Roast the chiles on a gas burner or grill until charred all over. Place them in a Ziplock bag and close. Let them stand until cool, then slough off the charred skin. Core and seed them, then cut lengthwise into thin strips.
Toss the chiles with tomatoes, onion, garlic, oregano, cilantro, lime juice, and salt. Cover and let sit for 30 minutes. Arrange butter lettuce on four salad plates, top with pepper mixture, and sprinkle with Cotija cheese. Serve with lime wedges.
Variation: If you can find requesón cheese, try substituting it for Cotija. Combine a 1/2 cup of requesón with the chili mixture, and instead of letting it all sit, heat it gently on the stove for about 5 minutes, until warmed through. Serve on top of cool butter lettuce, garnish with limes. Think of it as a salad version of La Superior's rajas.
The biggest trend? Jean shorts in a variety of washes and cuts, often paired with tights and Doc Marten's. New York designers may be channeling the '80s right now, but this generation definitely seems to be having its own 1993 grunge moment.
A more tailored version of jean shorts.
First male TopShop fan in line. He was dressed a lot like the TopShop guys in their uniform of cropped pants.
Bright colors continue to be a big spring trend.
A variety of footwear. The heels are killer, but I would probably go with the other two choices for standing in line for two hours.
The official TopShop male uniform. Love the socks and the blazer with piping.
Sir Philip Green, left.
Kate Moss in a green dress, her own design, blocked from view by a cop who promised paparazzi he would move out of the way when the time came. Thanks, buddy.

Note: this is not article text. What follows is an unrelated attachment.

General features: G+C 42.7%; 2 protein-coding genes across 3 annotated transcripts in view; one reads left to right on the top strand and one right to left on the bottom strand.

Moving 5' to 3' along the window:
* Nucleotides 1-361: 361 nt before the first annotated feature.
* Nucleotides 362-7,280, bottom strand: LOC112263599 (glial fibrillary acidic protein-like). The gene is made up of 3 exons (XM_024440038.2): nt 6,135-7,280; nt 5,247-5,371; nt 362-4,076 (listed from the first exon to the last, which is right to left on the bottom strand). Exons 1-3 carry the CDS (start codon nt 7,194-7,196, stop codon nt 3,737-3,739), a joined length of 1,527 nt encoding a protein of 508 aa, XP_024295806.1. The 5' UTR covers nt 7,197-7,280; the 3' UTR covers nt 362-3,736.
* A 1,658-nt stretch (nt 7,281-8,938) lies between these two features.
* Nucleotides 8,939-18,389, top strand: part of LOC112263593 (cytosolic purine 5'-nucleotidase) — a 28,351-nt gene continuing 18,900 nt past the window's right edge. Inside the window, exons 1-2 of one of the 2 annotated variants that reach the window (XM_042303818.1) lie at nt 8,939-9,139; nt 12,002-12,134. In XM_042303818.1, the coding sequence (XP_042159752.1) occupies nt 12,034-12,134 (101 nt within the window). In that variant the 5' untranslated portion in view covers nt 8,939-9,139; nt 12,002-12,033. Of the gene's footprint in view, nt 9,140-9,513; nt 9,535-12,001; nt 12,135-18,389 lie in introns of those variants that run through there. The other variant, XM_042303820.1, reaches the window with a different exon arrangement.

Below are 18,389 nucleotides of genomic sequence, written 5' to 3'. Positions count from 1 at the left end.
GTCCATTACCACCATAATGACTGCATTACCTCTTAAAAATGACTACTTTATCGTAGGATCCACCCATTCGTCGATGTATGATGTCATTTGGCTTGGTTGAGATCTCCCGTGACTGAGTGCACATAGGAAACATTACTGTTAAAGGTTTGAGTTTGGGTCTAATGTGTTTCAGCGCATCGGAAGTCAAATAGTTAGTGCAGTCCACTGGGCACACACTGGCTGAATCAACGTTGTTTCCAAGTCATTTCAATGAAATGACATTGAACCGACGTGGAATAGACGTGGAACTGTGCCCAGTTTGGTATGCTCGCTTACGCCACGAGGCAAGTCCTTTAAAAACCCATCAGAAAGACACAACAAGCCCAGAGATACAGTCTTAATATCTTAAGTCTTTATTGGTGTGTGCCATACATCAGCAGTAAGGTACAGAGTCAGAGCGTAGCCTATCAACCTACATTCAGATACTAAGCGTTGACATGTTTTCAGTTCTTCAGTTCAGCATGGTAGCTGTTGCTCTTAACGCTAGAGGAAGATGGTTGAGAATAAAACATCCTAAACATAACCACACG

Doc Marten's, first sighting. Very appropriate for this occasion since they're a British brand.
A glam rock look.
This look is sort of lazy-post-collegiate. Very artfully done.
A couple in plaid.
The floral, feminine dress belted with a rough-looking leather belt is right on target. It echoed several of the Kate Moss Liberty prints inside.
Doc Marten's and plaid.
Model Coco Young. Her blazer is perfection! The shoulders are just strong enough without being overwhelming.
More Doc Marten-esque boots, this time paired with a stretchy black miniskirt.
The waiting game.
The ripped denim shorts paired with ripped tights and Doc Marten's are classic early '90s - but the feminine blouse and cool headphones place the whole outfit in this era.
Look at this close up of her fabulous studded bracelets! From Hermes, naturally. The photo was styled with clothes and accessories courtesy of the mag, but this is true to what she wears in real life.
Love this portrait. For fashion week sightings of her, click here. And it's definitely worth picking up Paper Magazine to see the whole spread.
Before you go chasing after the latest speck-inflected wonder, however, don't forget the classics, because the one thing pizza shouldn't be is trendy. A hot oven (wood- or coal-burning), 00 flour, the finest, freshest toppings and the correct technique are what go into the ideal pizza.